Denver deal under investigation
Billionaire collector was given a half share in a Charles Deas painting in exchange for funding a Thomas Eakins acquisition
By Jason Edward Kaufman. Museums, Issue 194, September 2008
Published online: 17 September 2008
NEW YORK. In April, the Denver Art Museum gave a half interest in its Charles Deas painting Long Jakes (The Rocky Mountain Man), 1844, to local billionaire Philip Anschutz. In exchange Mr Anschutz bought a Western American painting by Thomas Eakins, Cowboy Singing, 1892, and conveyed a half share in it to the museum.
Now the unorthodox arrangement has spurred an enquiry by the Association of Art Museum Directors (AAMD) to determine whether the deal meets the organisation’s standards for collection stewardship, deaccessioning and relationships with private collectors. AAMD sets non-binding guidelines for its members, which represent 190 of the most prominent museums in North America.
The group’s art issues and professional practices committees have obtained information about the deal from Denver Art Museum’s director Lewis Sharp, who is a member of the organisation. AAMD next meets in January, but according to a spokeswoman it has not been decided if the committees’ assessment will be made public.
In 2007 the Philadelphia Art Museum sold Eakins’s Cowboy Singing, 1892, to help raise $68m to buy another work by the artist, The Gross Clinic, 1875, in partnership with the Pennsylvania Academy of the Fine Arts. Mr Anschutz funded the entire reported $8m-$10m asking price of Cowboy Singing, by paying half direct to the Philadelphia museum and the other half via the Denver museum. In return for this “donation”, the Denver museum ceded to him a half share in Charles Deas’s Long Jakes (The Rocky Mountain Man), 1844.
The agreement calls for the museum and the collector to exchange the shared works every six months, but Mr Sharp says the rotation is “flexible” and likely to be once a year. The contract will be binding on Mr Anschutz’s estate, and the museum retains first right of refusal should the collector or his successors decide to sell his share in either work.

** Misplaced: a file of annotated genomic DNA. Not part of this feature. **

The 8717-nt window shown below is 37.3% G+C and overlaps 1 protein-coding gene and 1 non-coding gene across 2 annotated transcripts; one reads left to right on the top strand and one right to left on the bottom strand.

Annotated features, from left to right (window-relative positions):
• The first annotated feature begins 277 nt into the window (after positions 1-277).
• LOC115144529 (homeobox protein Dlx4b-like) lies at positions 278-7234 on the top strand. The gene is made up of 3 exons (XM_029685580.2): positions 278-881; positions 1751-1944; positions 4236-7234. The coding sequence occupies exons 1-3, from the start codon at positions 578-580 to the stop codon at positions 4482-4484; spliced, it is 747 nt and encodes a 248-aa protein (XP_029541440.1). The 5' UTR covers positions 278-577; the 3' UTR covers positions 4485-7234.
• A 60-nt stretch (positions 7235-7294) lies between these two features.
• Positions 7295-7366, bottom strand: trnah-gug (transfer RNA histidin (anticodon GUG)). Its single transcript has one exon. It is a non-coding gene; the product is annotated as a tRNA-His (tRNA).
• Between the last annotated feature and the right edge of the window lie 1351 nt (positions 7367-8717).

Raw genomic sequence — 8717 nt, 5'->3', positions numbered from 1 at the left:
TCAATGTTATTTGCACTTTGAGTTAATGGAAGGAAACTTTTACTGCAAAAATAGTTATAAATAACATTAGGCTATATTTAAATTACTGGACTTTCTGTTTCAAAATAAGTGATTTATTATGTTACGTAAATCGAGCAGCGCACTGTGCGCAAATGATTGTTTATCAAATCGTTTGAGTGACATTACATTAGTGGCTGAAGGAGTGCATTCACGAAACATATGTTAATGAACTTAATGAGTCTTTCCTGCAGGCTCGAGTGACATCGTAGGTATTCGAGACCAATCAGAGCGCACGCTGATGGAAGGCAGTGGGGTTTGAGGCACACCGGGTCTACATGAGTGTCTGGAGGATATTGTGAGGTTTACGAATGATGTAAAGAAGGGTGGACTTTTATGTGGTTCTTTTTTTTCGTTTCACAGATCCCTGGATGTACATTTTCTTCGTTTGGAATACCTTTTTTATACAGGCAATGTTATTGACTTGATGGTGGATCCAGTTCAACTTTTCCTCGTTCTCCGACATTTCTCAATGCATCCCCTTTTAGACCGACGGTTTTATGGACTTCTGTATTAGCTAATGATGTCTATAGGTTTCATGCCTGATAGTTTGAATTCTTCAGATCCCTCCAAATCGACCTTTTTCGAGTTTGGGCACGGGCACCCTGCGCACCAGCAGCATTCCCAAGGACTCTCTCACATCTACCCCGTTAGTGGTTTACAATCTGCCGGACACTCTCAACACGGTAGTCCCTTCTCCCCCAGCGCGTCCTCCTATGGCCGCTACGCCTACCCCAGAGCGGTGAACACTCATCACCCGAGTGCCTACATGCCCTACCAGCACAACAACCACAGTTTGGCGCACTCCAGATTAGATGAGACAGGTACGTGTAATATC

The museum independently purchased two Eakins oil sketches from the Philadelphia Art Museum, both studies for In the Badlands, 1888, another painting which belongs to Mr Anschutz, who owns the largest private collection of Western American art. He could not be reached for comment.
Mr Sharp said that Mr Anschutz proposed the sharing scheme when told that the Eakins was available and the museum did not have enough money to buy it. Mr Anschutz, 68, has assets of $7.4bn, according to Forbes. Neither he nor his $645m foundation has donated any art to the Denver museum, but Mr Sharp is confident that the collector will help improve the collection in the future. “We know and trust Phil Anschutz,” he said.
But does the deal fall within accepted standards of ethics and best practice? AAMD’s criteria for deaccessioning an object are poor quality or condition, redundancy or inauthenticity—none of which pertains to the Deas, which the museum’s Institute for Western American Art website describes as “the single most influential image in Rocky Mountain iconography”.
AAMD encourages members to sell or trade with other institutions to ensure the object remains in a public collection. The museum and Mr Sharp downplay the fact that “The Anschutz Collection”, housed in downtown Denver, is private and not open to the public.
AAMD forbids sale of work to “anyone whose association with the institution might give them advantage in acquiring the work”. Mr Anschutz’s foundation has donated $7.6m to the museum in the past eight years.
But Mr Sharp said the most important aspect of the deal is that it fulfils AAMD’s mandate that a museum should deaccession “solely to improve the quality, scope, and appropriateness of the collection”.
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